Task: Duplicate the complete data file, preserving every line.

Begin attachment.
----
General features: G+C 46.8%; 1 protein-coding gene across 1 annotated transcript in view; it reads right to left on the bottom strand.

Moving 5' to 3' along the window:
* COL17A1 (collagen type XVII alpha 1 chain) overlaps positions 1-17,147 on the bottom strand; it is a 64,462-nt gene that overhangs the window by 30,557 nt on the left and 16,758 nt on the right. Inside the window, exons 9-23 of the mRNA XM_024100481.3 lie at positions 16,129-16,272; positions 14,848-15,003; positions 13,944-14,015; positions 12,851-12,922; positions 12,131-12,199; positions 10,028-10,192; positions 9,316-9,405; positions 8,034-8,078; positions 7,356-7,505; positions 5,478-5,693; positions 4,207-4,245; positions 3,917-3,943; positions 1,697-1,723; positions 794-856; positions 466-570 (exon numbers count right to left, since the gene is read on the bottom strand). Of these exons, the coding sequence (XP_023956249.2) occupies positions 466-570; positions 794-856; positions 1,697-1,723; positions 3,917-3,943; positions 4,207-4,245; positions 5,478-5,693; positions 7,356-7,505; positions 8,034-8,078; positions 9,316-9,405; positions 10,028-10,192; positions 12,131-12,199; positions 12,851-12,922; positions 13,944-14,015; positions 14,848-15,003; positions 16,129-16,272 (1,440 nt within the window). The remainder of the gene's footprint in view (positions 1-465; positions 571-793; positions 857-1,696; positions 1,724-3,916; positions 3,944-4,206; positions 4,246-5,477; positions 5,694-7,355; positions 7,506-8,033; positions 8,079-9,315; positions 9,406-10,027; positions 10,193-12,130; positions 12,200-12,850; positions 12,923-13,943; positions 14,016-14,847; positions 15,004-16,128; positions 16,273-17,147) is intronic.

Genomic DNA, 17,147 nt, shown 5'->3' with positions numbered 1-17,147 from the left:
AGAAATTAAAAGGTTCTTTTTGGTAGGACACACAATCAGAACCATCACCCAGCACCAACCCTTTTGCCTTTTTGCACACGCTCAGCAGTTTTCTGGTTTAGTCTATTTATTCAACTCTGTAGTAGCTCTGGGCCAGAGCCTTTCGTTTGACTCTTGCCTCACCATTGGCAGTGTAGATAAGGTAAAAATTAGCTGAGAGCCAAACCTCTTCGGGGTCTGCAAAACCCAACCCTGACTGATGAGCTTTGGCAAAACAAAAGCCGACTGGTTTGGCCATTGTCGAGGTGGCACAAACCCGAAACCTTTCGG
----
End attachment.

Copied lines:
General features: G+C 46.8%; 1 protein-coding gene across 1 annotated transcript in view; it reads right to left on the bottom strand.

Moving 5' to 3' along the window:
* COL17A1 (collagen type XVII alpha 1 chain) overlaps positions 1-17,147 on the bottom strand; it is a 64,462-nt gene that overhangs the window by 30,557 nt on the left and 16,758 nt on the right. Inside the window, exons 9-23 of the mRNA XM_024100481.3 lie at positions 16,129-16,272; positions 14,848-15,003; positions 13,944-14,015; positions 12,851-12,922; positions 12,131-12,199; positions 10,028-10,192; positions 9,316-9,405; positions 8,034-8,078; positions 7,356-7,505; positions 5,478-5,693; positions 4,207-4,245; positions 3,917-3,943; positions 1,697-1,723; positions 794-856; positions 466-570 (exon numbers count right to left, since the gene is read on the bottom strand). Of these exons, the coding sequence (XP_023956249.2) occupies positions 466-570; positions 794-856; positions 1,697-1,723; positions 3,917-3,943; positions 4,207-4,245; positions 5,478-5,693; positions 7,356-7,505; positions 8,034-8,078; positions 9,316-9,405; positions 10,028-10,192; positions 12,131-12,199; positions 12,851-12,922; positions 13,944-14,015; positions 14,848-15,003; positions 16,129-16,272 (1,440 nt within the window). The remainder of the gene's footprint in view (positions 1-465; positions 571-793; positions 857-1,696; positions 1,724-3,916; positions 3,944-4,206; positions 4,246-5,477; positions 5,694-7,355; positions 7,506-8,033; positions 8,079-9,315; positions 9,406-10,027; positions 10,193-12,130; positions 12,200-12,850; positions 12,923-13,943; positions 14,016-14,847; positions 15,004-16,128; positions 16,273-17,147) is intronic.

Genomic DNA, 17,147 nt, shown 5'->3' with positions numbered 1-17,147 from the left:
AGAAATTAAAAGGTTCTTTTTGGTAGGACACACAATCAGAACCATCACCCAGCACCAACCCTTTTGCCTTTTTGCACACGCTCAGCAGTTTTCTGGTTTAGTCTATTTATTCAACTCTGTAGTAGCTCTGGGCCAGAGCCTTTCGTTTGACTCTTGCCTCACCATTGGCAGTGTAGATAAGGTAAAAATTAGCTGAGAGCCAAACCTCTTCGGGGTCTGCAAAACCCAACCCTGACTGATGAGCTTTGGCAAAACAAAAGCCGACTGGTTTGGCCATTGTCGAGGTGGCACAAACCCGAAACCTTTCGG